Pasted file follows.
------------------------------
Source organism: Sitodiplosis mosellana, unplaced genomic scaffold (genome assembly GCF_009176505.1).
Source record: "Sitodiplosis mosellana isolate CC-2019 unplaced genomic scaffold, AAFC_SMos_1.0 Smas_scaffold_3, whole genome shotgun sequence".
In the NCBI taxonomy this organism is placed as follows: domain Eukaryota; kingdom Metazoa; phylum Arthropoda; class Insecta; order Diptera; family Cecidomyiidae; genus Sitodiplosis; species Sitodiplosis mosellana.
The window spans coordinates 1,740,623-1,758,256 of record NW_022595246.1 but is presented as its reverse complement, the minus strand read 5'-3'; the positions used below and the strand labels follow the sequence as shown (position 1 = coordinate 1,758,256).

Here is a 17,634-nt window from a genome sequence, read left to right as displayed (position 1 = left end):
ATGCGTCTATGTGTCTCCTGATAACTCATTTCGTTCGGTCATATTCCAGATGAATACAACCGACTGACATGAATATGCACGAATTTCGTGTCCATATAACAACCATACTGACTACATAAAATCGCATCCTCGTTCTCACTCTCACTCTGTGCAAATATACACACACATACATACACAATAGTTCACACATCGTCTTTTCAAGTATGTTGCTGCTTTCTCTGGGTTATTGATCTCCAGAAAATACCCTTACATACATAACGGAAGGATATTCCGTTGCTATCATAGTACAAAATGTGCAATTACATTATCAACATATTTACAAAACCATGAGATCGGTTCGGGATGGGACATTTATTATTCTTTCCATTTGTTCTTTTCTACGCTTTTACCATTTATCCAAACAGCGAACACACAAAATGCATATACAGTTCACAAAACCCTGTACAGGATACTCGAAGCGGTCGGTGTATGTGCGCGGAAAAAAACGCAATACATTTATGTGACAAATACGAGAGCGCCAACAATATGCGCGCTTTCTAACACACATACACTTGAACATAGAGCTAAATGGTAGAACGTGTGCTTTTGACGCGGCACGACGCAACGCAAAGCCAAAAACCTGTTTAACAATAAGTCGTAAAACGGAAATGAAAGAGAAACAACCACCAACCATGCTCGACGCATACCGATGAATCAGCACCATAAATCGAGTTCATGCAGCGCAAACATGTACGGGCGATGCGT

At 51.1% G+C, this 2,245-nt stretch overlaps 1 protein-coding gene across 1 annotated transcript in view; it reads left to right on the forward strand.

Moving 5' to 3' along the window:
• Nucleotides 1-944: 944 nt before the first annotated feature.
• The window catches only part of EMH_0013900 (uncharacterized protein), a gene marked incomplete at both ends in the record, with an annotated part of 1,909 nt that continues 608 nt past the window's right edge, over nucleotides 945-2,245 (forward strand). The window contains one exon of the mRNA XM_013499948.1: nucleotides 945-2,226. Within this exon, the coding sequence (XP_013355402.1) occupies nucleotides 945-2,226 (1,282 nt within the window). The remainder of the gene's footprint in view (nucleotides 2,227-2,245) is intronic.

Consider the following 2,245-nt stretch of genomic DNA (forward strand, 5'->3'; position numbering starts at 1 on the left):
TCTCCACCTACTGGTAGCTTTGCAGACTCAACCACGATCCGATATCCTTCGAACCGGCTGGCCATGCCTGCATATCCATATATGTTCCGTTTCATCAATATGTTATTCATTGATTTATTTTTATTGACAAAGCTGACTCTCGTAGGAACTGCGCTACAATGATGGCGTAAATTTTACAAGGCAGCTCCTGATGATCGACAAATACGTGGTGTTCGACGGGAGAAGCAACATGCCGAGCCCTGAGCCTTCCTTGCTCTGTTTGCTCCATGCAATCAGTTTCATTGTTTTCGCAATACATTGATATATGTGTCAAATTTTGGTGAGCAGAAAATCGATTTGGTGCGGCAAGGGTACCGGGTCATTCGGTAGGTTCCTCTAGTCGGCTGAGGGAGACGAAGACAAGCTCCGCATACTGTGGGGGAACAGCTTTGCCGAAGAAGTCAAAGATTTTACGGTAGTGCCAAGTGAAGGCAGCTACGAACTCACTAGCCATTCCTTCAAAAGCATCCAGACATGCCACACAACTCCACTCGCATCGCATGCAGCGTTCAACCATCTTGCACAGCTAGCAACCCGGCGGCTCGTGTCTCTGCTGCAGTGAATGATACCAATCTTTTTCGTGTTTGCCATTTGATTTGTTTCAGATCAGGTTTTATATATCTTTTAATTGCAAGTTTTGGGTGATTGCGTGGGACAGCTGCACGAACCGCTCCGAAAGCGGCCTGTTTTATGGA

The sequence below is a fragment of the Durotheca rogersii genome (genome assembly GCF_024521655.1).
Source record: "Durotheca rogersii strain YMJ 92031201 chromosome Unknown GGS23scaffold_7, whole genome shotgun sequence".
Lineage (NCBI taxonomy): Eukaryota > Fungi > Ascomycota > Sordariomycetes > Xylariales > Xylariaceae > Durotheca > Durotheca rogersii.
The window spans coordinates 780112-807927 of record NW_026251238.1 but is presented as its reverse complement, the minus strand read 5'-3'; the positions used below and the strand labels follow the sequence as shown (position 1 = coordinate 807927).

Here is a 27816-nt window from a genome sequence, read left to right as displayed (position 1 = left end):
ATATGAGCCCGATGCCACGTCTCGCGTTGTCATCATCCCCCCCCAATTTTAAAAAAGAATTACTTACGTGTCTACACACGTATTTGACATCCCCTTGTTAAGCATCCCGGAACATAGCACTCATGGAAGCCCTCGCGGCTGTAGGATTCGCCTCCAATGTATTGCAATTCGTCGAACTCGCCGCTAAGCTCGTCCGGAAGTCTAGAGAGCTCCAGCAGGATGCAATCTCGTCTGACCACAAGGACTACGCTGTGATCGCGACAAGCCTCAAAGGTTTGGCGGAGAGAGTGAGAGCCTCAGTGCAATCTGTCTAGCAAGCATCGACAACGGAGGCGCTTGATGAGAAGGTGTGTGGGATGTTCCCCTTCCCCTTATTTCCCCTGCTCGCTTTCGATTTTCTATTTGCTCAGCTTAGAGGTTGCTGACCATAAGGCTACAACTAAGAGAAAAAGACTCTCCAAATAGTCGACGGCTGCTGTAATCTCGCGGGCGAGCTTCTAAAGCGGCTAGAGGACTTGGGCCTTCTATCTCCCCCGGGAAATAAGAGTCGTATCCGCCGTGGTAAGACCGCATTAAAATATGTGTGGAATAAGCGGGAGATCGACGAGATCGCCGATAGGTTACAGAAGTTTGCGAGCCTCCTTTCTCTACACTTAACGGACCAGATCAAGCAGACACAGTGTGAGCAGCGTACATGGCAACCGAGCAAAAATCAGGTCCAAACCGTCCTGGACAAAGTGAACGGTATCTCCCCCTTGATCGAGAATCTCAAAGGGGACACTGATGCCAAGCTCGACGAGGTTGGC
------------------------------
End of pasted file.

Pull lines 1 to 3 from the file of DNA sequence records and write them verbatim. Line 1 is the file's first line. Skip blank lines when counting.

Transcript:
Source organism: Sitodiplosis mosellana, unplaced genomic scaffold (genome assembly GCF_009176505.1).
Source record: "Sitodiplosis mosellana isolate CC-2019 unplaced genomic scaffold, AAFC_SMos_1.0 Smas_scaffold_3, whole genome shotgun sequence".
In the NCBI taxonomy this organism is placed as follows: domain Eukaryota; kingdom Metazoa; phylum Arthropoda; class Insecta; order Diptera; family Cecidomyiidae; genus Sitodiplosis; species Sitodiplosis mosellana.